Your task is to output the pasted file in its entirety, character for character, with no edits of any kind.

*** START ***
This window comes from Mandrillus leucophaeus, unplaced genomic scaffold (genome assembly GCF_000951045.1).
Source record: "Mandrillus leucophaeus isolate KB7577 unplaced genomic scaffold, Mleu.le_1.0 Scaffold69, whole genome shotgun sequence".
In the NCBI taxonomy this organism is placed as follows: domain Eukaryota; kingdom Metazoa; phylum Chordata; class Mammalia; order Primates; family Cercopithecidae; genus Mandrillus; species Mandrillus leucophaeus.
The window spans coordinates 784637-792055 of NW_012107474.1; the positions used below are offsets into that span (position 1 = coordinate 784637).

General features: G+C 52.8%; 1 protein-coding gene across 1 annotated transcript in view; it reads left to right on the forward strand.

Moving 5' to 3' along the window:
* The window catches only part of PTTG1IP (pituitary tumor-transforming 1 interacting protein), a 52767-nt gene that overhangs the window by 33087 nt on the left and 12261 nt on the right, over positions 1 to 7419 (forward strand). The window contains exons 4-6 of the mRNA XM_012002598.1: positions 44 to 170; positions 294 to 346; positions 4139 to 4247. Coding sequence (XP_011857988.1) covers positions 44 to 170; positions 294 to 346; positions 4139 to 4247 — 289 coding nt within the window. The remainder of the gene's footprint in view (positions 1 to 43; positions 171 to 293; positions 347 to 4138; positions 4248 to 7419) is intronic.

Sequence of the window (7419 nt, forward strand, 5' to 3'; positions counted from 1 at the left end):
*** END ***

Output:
This window comes from Mandrillus leucophaeus, unplaced genomic scaffold (genome assembly GCF_000951045.1).
Source record: "Mandrillus leucophaeus isolate KB7577 unplaced genomic scaffold, Mleu.le_1.0 Scaffold69, whole genome shotgun sequence".
In the NCBI taxonomy this organism is placed as follows: domain Eukaryota; kingdom Metazoa; phylum Chordata; class Mammalia; order Primates; family Cercopithecidae; genus Mandrillus; species Mandrillus leucophaeus.
The window spans coordinates 784637-792055 of NW_012107474.1; the positions used below are offsets into that span (position 1 = coordinate 784637).

General features: G+C 52.8%; 1 protein-coding gene across 1 annotated transcript in view; it reads left to right on the forward strand.

Moving 5' to 3' along the window:
* The window catches only part of PTTG1IP (pituitary tumor-transforming 1 interacting protein), a 52767-nt gene that overhangs the window by 33087 nt on the left and 12261 nt on the right, over positions 1 to 7419 (forward strand). The window contains exons 4-6 of the mRNA XM_012002598.1: positions 44 to 170; positions 294 to 346; positions 4139 to 4247. Coding sequence (XP_011857988.1) covers positions 44 to 170; positions 294 to 346; positions 4139 to 4247 — 289 coding nt within the window. The remainder of the gene's footprint in view (positions 1 to 43; positions 171 to 293; positions 347 to 4138; positions 4248 to 7419) is intronic.

Sequence of the window (7419 nt, forward strand, 5' to 3'; positions counted from 1 at the left end):